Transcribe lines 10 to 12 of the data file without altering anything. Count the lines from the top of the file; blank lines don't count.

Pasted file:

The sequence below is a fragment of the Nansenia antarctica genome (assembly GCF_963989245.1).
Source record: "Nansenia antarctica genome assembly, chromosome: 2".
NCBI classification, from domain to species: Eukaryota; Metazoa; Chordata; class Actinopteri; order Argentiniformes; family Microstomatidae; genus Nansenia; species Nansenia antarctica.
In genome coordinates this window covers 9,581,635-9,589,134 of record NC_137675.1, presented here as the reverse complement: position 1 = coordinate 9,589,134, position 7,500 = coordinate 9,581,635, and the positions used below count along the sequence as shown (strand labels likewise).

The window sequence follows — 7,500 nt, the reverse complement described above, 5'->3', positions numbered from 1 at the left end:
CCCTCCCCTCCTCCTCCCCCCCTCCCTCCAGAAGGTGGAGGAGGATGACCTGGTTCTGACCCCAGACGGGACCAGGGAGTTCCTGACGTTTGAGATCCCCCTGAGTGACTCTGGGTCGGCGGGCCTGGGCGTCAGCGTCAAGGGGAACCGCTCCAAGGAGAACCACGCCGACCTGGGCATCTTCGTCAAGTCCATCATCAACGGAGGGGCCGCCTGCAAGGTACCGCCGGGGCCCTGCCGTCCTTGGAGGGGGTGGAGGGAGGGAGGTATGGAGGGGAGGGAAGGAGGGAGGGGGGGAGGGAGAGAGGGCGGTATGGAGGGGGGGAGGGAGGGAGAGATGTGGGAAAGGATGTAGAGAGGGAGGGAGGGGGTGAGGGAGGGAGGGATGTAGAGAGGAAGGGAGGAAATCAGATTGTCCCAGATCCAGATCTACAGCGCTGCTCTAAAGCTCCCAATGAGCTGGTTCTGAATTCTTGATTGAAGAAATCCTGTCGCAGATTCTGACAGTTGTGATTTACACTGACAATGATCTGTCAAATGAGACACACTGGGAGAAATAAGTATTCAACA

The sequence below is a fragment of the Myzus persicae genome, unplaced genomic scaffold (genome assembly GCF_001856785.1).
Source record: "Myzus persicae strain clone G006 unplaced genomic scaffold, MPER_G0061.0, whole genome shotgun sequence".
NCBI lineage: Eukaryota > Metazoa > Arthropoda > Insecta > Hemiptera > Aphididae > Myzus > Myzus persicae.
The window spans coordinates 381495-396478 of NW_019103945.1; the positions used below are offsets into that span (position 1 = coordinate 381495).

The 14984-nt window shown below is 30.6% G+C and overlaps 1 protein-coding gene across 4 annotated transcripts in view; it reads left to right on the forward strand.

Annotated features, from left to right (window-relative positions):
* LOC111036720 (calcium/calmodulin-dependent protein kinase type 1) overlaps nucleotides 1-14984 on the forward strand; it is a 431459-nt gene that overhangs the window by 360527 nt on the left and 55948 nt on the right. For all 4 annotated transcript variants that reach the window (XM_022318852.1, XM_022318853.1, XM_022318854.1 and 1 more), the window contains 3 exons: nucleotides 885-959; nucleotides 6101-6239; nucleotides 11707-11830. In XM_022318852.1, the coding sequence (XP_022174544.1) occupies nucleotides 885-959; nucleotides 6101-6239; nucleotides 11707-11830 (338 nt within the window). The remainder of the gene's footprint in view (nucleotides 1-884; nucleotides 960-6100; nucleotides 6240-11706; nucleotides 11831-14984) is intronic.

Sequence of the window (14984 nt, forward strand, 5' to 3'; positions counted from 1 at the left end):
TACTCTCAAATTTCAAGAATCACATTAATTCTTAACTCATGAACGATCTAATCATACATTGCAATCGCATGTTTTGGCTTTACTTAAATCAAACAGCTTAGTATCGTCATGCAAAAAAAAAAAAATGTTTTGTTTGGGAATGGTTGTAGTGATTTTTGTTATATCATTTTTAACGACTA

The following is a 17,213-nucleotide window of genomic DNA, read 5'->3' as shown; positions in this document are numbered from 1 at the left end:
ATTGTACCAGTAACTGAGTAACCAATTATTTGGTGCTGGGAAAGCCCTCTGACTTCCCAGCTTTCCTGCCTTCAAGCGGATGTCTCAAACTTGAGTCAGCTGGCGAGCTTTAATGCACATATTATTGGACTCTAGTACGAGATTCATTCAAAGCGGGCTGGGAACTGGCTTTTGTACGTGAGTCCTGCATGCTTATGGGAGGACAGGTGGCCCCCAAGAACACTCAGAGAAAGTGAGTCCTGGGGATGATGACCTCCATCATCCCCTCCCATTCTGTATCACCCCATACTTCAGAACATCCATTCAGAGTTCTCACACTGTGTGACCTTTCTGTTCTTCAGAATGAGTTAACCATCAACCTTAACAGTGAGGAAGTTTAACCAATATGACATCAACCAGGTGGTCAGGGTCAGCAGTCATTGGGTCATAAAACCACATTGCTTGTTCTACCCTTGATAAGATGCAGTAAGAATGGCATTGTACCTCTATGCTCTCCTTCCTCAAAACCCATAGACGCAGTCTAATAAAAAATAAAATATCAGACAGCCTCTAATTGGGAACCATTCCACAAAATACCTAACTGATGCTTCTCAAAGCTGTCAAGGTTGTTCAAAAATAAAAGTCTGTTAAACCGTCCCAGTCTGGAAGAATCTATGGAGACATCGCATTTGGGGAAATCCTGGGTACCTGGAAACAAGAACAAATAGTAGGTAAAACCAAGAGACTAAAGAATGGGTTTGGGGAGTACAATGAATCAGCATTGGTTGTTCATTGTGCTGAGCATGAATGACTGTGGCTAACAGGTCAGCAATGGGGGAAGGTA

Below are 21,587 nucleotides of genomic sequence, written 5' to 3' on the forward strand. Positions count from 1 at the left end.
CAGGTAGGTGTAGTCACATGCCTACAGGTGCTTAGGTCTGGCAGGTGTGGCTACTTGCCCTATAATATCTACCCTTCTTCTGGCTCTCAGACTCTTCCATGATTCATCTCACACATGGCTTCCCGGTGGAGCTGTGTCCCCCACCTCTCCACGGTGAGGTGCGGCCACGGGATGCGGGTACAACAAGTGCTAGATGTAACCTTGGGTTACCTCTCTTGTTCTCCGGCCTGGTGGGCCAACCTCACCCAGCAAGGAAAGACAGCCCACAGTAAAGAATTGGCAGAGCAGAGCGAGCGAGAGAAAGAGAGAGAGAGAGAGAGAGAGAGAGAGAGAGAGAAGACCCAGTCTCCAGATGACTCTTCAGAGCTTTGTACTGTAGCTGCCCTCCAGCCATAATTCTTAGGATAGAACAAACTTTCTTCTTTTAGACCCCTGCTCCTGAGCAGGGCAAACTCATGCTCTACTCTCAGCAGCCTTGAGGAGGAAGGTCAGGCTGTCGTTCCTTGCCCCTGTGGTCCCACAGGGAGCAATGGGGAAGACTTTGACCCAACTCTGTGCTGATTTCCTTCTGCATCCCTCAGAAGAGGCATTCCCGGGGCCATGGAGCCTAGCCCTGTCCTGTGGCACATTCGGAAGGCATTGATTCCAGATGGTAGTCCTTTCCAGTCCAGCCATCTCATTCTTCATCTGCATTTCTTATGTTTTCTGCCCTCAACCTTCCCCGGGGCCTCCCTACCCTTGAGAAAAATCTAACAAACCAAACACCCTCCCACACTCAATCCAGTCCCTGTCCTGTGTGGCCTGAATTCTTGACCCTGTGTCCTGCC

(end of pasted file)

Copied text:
The window spans coordinates 381495-396478 of NW_019103945.1; the positions used below are offsets into that span (position 1 = coordinate 381495).

The 14984-nt window shown below is 30.6% G+C and overlaps 1 protein-coding gene across 4 annotated transcripts in view; it reads left to right on the forward strand.

Annotated features, from left to right (window-relative positions):